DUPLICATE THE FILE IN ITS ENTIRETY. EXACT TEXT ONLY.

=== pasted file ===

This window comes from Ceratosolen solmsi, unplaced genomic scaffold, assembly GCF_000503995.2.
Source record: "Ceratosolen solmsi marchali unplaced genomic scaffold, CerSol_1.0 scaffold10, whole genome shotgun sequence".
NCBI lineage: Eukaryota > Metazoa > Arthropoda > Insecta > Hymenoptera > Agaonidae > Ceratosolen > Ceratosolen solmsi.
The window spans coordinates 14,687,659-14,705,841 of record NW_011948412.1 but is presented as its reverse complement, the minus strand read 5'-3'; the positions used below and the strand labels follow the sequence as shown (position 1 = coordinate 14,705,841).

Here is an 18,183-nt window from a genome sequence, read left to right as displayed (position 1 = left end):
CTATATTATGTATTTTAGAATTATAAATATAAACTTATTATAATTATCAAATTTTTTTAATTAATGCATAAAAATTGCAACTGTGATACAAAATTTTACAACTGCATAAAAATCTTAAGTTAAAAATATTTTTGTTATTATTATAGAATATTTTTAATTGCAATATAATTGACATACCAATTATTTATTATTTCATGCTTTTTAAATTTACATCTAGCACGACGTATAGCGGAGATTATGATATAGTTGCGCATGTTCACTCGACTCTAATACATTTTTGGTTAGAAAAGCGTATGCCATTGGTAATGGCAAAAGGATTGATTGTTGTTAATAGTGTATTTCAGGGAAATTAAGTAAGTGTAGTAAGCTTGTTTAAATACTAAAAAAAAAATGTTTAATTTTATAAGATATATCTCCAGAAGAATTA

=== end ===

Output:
This window comes from Ceratosolen solmsi, unplaced genomic scaffold, assembly GCF_000503995.2.
Source record: "Ceratosolen solmsi marchali unplaced genomic scaffold, CerSol_1.0 scaffold10, whole genome shotgun sequence".
NCBI lineage: Eukaryota > Metazoa > Arthropoda > Insecta > Hymenoptera > Agaonidae > Ceratosolen > Ceratosolen solmsi.
The window spans coordinates 14,687,659-14,705,841 of record NW_011948412.1 but is presented as its reverse complement, the minus strand read 5'-3'; the positions used below and the strand labels follow the sequence as shown (position 1 = coordinate 14,705,841).

Here is an 18,183-nt window from a genome sequence, read left to right as displayed (position 1 = left end):
CTATATTATGTATTTTAGAATTATAAATATAAACTTATTATAATTATCAAATTTTTTTAATTAATGCATAAAAATTGCAACTGTGATACAAAATTTTACAACTGCATAAAAATCTTAAGTTAAAAATATTTTTGTTATTATTATAGAATATTTTTAATTGCAATATAATTGACATACCAATTATTTATTATTTCATGCTTTTTAAATTTACATCTAGCACGACGTATAGCGGAGATTATGATATAGTTGCGCATGTTCACTCGACTCTAATACATTTTTGGTTAGAAAAGCGTATGCCATTGGTAATGGCAAAAGGATTGATTGTTGTTAATAGTGTATTTCAGGGAAATTAAGTAAGTGTAGTAAGCTTGTTTAAATACTAAAAAAAAAATGTTTAATTTTATAAGATATATCTCCAGAAGAATTA